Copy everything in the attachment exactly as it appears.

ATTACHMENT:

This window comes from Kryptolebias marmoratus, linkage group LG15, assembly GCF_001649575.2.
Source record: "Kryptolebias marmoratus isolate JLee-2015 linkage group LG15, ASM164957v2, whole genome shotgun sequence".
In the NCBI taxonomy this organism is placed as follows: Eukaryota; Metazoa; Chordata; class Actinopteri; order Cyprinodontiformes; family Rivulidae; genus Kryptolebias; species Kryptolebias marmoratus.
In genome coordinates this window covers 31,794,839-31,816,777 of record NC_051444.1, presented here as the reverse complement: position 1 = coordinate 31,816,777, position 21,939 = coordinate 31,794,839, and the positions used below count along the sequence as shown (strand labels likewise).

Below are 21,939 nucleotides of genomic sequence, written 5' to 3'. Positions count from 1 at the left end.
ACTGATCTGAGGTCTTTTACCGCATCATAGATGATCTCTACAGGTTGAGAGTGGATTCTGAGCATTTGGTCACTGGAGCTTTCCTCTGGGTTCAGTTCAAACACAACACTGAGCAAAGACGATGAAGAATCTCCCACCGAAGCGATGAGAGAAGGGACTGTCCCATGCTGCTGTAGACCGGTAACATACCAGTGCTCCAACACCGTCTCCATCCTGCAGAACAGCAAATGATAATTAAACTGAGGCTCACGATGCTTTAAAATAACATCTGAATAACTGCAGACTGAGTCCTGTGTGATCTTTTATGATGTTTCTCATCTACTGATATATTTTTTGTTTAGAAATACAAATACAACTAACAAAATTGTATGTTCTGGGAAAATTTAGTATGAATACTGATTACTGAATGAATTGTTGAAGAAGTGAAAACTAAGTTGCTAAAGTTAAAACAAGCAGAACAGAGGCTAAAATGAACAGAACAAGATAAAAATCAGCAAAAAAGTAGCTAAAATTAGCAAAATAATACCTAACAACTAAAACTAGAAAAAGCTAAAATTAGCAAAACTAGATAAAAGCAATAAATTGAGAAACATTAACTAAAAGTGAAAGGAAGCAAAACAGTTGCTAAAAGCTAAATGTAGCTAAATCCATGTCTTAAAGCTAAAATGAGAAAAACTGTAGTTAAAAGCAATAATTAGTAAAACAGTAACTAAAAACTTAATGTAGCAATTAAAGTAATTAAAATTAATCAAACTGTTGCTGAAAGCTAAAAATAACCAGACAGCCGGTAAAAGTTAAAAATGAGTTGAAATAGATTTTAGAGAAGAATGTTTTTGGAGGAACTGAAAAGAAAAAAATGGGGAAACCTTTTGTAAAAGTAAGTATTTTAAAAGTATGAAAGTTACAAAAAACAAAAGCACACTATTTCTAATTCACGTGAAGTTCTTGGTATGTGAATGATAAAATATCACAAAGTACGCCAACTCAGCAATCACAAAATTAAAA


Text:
This window comes from Kryptolebias marmoratus, linkage group LG15, assembly GCF_001649575.2.
Source record: "Kryptolebias marmoratus isolate JLee-2015 linkage group LG15, ASM164957v2, whole genome shotgun sequence".
In the NCBI taxonomy this organism is placed as follows: Eukaryota; Metazoa; Chordata; class Actinopteri; order Cyprinodontiformes; family Rivulidae; genus Kryptolebias; species Kryptolebias marmoratus.
In genome coordinates this window covers 31,794,839-31,816,777 of record NC_051444.1, presented here as the reverse complement: position 1 = coordinate 31,816,777, position 21,939 = coordinate 31,794,839, and the positions used below count along the sequence as shown (strand labels likewise).

Below are 21,939 nucleotides of genomic sequence, written 5' to 3'. Positions count from 1 at the left end.
ACTGATCTGAGGTCTTTTACCGCATCATAGATGATCTCTACAGGTTGAGAGTGGATTCTGAGCATTTGGTCACTGGAGCTTTCCTCTGGGTTCAGTTCAAACACAACACTGAGCAAAGACGATGAAGAATCTCCCACCGAAGCGATGAGAGAAGGGACTGTCCCATGCTGCTGTAGACCGGTAACATACCAGTGCTCCAACACCGTCTCCATCCTGCAGAACAGCAAATGATAATTAAACTGAGGCTCACGATGCTTTAAAATAACATCTGAATAACTGCAGACTGAGTCCTGTGTGATCTTTTATGATGTTTCTCATCTACTGATATATTTTTTGTTTAGAAATACAAATACAACTAACAAAATTGTATGTTCTGGGAAAATTTAGTATGAATACTGATTACTGAATGAATTGTTGAAGAAGTGAAAACTAAGTTGCTAAAGTTAAAACAAGCAGAACAGAGGCTAAAATGAACAGAACAAGATAAAAATCAGCAAAAAAGTAGCTAAAATTAGCAAAATAATACCTAACAACTAAAACTAGAAAAAGCTAAAATTAGCAAAACTAGATAAAAGCAATAAATTGAGAAACATTAACTAAAAGTGAAAGGAAGCAAAACAGTTGCTAAAAGCTAAATGTAGCTAAATCCATGTCTTAAAGCTAAAATGAGAAAAACTGTAGTTAAAAGCAATAATTAGTAAAACAGTAACTAAAAACTTAATGTAGCAATTAAAGTAATTAAAATTAATCAAACTGTTGCTGAAAGCTAAAAATAACCAGACAGCCGGTAAAAGTTAAAAATGAGTTGAAATAGATTTTAGAGAAGAATGTTTTTGGAGGAACTGAAAAGAAAAAAATGGGGAAACCTTTTGTAAAAGTAAGTATTTTAAAAGTATGAAAGTTACAAAAAACAAAAGCACACTATTTCTAATTCACGTGAAGTTCTTGGTATGTGAATGATAAAATATCACAAAGTACGCCAACTCAGCAATCACAAAATTAAAA